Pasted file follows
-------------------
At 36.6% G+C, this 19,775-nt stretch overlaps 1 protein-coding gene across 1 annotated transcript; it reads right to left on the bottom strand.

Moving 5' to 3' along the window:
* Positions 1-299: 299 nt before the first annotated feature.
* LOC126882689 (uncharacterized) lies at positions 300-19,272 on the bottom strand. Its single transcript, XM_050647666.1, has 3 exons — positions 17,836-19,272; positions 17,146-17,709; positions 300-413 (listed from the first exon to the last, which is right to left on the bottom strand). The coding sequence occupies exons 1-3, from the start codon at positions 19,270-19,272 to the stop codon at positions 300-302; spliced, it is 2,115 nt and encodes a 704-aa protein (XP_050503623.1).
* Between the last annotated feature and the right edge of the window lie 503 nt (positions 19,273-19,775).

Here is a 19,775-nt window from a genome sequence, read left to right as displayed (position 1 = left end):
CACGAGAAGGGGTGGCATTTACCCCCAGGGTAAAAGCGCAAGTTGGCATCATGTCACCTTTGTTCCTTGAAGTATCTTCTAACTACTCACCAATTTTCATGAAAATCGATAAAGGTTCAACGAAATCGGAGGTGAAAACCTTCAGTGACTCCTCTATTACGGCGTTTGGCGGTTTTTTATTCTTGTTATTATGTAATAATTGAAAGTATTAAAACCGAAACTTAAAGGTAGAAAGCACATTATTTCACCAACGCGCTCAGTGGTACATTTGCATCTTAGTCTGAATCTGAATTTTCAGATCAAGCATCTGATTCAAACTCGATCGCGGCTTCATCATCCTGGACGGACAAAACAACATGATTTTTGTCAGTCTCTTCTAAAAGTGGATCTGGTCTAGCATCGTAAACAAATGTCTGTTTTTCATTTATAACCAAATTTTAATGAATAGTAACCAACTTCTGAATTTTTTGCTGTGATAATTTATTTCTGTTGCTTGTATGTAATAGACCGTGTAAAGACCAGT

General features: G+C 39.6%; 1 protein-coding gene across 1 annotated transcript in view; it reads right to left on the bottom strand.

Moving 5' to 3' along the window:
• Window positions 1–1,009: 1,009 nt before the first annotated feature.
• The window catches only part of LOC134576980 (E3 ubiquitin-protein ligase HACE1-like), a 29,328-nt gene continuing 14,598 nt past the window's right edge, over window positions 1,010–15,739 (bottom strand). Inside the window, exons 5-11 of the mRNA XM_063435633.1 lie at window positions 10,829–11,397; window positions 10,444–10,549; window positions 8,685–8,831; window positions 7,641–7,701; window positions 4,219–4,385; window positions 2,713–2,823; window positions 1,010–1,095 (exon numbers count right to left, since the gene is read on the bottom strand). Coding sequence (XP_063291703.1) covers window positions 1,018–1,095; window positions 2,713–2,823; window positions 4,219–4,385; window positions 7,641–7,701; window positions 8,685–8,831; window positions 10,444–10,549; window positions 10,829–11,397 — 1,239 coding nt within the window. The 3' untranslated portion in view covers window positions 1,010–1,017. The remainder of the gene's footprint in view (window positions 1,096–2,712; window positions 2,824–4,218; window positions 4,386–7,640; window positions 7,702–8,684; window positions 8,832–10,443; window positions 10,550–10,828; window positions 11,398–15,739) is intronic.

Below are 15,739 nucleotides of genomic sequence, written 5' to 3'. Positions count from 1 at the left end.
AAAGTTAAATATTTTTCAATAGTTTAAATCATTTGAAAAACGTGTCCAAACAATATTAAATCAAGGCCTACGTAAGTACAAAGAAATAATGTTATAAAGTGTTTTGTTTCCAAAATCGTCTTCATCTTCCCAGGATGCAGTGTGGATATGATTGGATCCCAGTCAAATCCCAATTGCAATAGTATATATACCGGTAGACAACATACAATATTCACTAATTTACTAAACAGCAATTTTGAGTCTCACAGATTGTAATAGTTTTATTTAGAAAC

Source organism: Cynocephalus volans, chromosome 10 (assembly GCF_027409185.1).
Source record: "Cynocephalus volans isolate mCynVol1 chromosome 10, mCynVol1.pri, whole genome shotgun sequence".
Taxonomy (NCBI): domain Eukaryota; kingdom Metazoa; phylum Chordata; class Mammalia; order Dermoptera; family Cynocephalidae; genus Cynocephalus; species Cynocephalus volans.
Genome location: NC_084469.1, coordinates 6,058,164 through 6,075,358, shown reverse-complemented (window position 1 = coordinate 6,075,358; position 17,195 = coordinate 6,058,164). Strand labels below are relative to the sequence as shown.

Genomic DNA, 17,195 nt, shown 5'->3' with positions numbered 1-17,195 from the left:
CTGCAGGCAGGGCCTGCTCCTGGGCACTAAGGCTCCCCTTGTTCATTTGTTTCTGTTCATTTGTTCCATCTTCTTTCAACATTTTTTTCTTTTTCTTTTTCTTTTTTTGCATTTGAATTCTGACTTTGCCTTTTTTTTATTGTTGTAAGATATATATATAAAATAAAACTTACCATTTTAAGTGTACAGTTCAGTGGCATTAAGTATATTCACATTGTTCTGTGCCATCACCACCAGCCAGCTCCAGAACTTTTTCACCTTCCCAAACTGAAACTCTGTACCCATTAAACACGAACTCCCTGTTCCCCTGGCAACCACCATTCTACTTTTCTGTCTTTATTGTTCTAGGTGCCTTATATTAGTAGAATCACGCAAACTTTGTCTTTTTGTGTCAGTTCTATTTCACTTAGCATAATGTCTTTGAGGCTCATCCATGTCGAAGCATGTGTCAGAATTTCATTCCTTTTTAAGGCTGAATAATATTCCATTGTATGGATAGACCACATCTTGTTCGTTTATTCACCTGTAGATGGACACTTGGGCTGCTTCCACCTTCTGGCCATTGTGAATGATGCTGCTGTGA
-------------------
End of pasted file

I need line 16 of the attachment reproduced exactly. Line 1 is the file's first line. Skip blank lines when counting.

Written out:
Taxonomy (NCBI): domain Eukaryota; kingdom Metazoa; phylum Chordata; class Mammalia; order Dermoptera; family Cynocephalidae; genus Cynocephalus; species Cynocephalus volans.